‘I wrote this track on a bit of a sleepless night. It was also the first track I recorded for this album. The lyrics are wrestling with the fact that most of what happens to us is out of our control. It can leave you dizzied, spinning about with lack of direction or purpose. Production wise this song really laid out a blueprint for the kind of sounds I wanted to use on this record; the 90’s drum loops, west coast guitars and little left fields moments dotted around.’




‘It’s a rebound anthem, I wrote this about that first night you spend with someone after a break up. Sounds kind of crass but the lyric “cos I’m down down down” is a play on words about being DTF but also heartbroken, lol. That feeling of disassociating with your actions and surroundings when everything’s raw and unprocessed. It wants to just turn everything up to 11 in order to block out the reality of how I was feeling. Ultimately you can’t run that stuff though, and neither can the song, it keeps falling back into anger and confusion.’




This one’s about transitioning into adulthood. It came from a personal journey of learning external validation won’t make you happy. I felt a lot of confusion around how I was meant to feel when I was alone. I learnt a lot from feeling this way, but it was a path full of frustration, so I wanted the song to reflect that. I used to write in the time signature 3/4 a lot when I started making music. I had a very intense Otis Redding phase, so I always have a soft spot for that kind of sad, soulful groove.’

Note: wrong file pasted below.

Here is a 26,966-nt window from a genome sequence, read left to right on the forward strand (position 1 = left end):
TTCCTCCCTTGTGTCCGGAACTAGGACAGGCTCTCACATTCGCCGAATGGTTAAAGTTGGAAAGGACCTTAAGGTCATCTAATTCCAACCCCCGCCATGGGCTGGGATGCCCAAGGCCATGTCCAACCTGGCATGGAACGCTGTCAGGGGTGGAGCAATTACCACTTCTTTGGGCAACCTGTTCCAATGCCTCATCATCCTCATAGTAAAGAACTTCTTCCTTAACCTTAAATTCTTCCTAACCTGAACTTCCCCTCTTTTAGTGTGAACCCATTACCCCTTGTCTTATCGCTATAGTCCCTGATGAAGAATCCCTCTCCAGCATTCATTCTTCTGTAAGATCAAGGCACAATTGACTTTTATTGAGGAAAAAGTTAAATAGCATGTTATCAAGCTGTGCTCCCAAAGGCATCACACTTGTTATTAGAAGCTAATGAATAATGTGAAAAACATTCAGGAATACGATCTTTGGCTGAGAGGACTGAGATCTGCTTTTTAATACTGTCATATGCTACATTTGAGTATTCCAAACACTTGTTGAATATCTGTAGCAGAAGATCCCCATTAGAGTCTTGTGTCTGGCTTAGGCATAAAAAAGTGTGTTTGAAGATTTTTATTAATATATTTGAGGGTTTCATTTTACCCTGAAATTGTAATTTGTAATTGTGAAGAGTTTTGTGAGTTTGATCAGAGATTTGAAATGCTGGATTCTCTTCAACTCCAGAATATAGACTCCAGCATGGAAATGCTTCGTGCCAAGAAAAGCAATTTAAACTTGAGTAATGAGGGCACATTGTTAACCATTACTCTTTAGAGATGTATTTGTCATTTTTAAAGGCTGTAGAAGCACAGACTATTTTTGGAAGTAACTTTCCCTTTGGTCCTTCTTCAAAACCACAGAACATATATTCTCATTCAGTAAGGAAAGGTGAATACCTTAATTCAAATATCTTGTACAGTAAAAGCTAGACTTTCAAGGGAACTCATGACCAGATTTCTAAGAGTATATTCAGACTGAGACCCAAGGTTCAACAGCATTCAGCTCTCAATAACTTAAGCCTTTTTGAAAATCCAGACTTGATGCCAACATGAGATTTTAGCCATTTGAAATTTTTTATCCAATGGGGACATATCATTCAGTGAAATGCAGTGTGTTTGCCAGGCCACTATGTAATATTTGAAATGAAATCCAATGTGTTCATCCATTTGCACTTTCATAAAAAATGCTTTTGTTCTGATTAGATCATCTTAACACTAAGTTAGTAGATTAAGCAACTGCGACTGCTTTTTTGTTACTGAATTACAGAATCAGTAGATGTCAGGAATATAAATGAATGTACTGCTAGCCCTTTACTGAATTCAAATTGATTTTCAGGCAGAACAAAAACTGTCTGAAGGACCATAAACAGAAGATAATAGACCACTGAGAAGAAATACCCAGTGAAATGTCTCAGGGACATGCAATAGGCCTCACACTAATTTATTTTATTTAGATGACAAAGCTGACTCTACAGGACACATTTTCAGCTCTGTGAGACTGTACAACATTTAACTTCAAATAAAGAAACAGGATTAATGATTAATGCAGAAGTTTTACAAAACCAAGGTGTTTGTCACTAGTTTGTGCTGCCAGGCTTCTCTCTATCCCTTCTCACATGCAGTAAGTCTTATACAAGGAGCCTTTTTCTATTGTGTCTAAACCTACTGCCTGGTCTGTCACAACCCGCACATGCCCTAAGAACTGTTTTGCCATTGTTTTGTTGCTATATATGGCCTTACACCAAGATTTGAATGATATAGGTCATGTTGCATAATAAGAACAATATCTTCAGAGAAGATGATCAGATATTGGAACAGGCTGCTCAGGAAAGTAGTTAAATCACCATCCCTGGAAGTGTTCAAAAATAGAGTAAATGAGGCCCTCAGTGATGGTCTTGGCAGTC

Only If You

‘At just under a minute, there isn’t much to unpack here. This little interlude serves as intro for the following song. It’s about arranging to meet up with someone to have a difficult conversation.’



Boundary Street

‘This one’s about those feelings of guilt or discomfort you can feel when telling someone close to you you’re not doing okay. When you don’t talk about negative feelings for a long time, it almost feels as if you’ve kept a secret from them. The song goes through that process of opening up and feeling the weight lift a bit. I wanted the verses to sound quite fraught, but then the choruses to feel like a warm embrace.’



Where Is My Heart

‘Some cute imagery in this song. It’s a short story about someone stealing your heart, done with this really literal imagery. It was actually initially written by my friend Eric Radloff. He sent me the demo and I instantly fell in love with it. After adding a few more parts and switching up the production I knew it had to make the album. Eric’s artist project ‘Okudaxij’ had been a big inspiration to me and this album so it felt right for me to cut it. It’s the first time I’ve ever cut someone else’s song.’



Last Year’

‘A sombre summary of a difficult year. Writing these lyrics felt a bit uncomfortable at first, even though it addresses some sad experiences it’s still a really hopeful song. Writing about something kinda lets you sign off on it emotionally.’



Check out Will Joseph Cook’s new album ‘Something To Feel Good About’ below!

Photography by Liam Evans
Intro by Kelsey Barnes

You don't have permission to register